Coincidentally ... or perhaps not ... eWeek reports that Amazon has hired the ironically named Charlie Kindel, who worked for Microsoft managing its Windows Phone Developer Experience.

    The story says that the hiring has reignited speculation that Amazon is yet again working on a smart phone.
    KC's View:
    One can only imagine what Amazon will come up with if it releases a smart phone, especially since its Kindle tablets have been so successful at allowing shoppers to acquire and consume content.

    I do have one question about the IDC numbers, though. They say that "nearly 80% reach for their phone before doing anything else." Could this be because we're all using our smartphones as alarm clocks?

    Just asking.

    Published on: April 3, 2013

    Bloomberg reports that "a former Anheuser-Busch InBev employee who claimed the company sells watered-down beer told a judge the brewer is out to punish his whistle-blowing with a lawsuit alleging he divulged trade secrets."

    The story says that A-B sued James Clark, a former director of operations support, a week after it was accused of watering down its beers and cutting the alcohol level as a way of saving money. A-B has been hit with at least eight lawsuits based on the allegations.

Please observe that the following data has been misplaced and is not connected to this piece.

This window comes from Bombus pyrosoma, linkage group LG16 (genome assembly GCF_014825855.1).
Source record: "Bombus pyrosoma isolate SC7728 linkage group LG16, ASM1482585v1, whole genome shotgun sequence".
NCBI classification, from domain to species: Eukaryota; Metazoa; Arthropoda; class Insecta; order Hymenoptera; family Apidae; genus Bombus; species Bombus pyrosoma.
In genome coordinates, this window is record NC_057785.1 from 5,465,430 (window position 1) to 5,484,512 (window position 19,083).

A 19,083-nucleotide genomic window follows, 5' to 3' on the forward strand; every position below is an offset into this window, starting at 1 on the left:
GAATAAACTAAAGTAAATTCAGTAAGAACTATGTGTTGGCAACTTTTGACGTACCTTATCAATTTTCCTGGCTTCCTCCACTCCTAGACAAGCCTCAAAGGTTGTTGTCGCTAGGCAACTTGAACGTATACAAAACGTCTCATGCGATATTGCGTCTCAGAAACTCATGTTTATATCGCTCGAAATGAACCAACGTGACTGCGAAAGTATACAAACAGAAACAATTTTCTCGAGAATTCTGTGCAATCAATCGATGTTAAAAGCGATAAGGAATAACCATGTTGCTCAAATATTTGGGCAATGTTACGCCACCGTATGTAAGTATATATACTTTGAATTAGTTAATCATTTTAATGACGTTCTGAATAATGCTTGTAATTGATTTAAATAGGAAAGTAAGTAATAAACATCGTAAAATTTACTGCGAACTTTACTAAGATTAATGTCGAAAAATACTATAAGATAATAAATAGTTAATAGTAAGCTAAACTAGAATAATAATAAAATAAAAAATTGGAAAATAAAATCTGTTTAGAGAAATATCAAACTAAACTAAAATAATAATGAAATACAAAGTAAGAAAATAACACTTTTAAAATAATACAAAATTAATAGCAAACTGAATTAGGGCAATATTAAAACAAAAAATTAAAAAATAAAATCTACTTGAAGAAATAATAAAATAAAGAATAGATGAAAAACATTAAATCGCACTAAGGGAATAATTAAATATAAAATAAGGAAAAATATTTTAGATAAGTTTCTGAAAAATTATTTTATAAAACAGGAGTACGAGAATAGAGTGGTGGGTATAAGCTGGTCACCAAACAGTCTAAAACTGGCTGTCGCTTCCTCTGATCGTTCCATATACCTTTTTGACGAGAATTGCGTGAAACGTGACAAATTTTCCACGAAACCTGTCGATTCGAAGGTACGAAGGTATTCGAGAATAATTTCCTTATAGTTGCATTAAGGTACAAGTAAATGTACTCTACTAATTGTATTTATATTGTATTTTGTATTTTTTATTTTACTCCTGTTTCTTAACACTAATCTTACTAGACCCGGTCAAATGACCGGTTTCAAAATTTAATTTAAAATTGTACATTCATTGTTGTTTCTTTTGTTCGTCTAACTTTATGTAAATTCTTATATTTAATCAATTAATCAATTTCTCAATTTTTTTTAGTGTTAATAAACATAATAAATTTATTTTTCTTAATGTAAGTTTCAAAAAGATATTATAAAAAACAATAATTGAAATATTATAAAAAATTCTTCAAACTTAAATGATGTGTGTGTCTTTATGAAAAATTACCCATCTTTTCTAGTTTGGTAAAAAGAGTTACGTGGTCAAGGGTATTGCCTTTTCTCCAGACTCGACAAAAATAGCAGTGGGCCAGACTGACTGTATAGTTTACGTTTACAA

According to Bloomberg, "Clark worked at Anheuser-Busch from 1998 until June, when he resigned to become a lawyer. He held several quality- assurance positions before rising to director of operations support, according to court papers filed with his request to dismiss the case ... Clark worked at Anheuser-Busch from 1998 until June, when he resigned to become a lawyer. He held several quality- assurance positions before rising to director of operations support, according to court papers filed with his request to dismiss the case."

    The story goes on: "From 2008 to 2012, Clark said, he complained to about 20 senior managers about Anheuser-Busch's practices regarding alcohol content. He became involved in the consumer litigation shortly after his resignation, Clark said in court papers. He denied disclosing company trade secrets to any competitors or in connection with any regulatory approval process."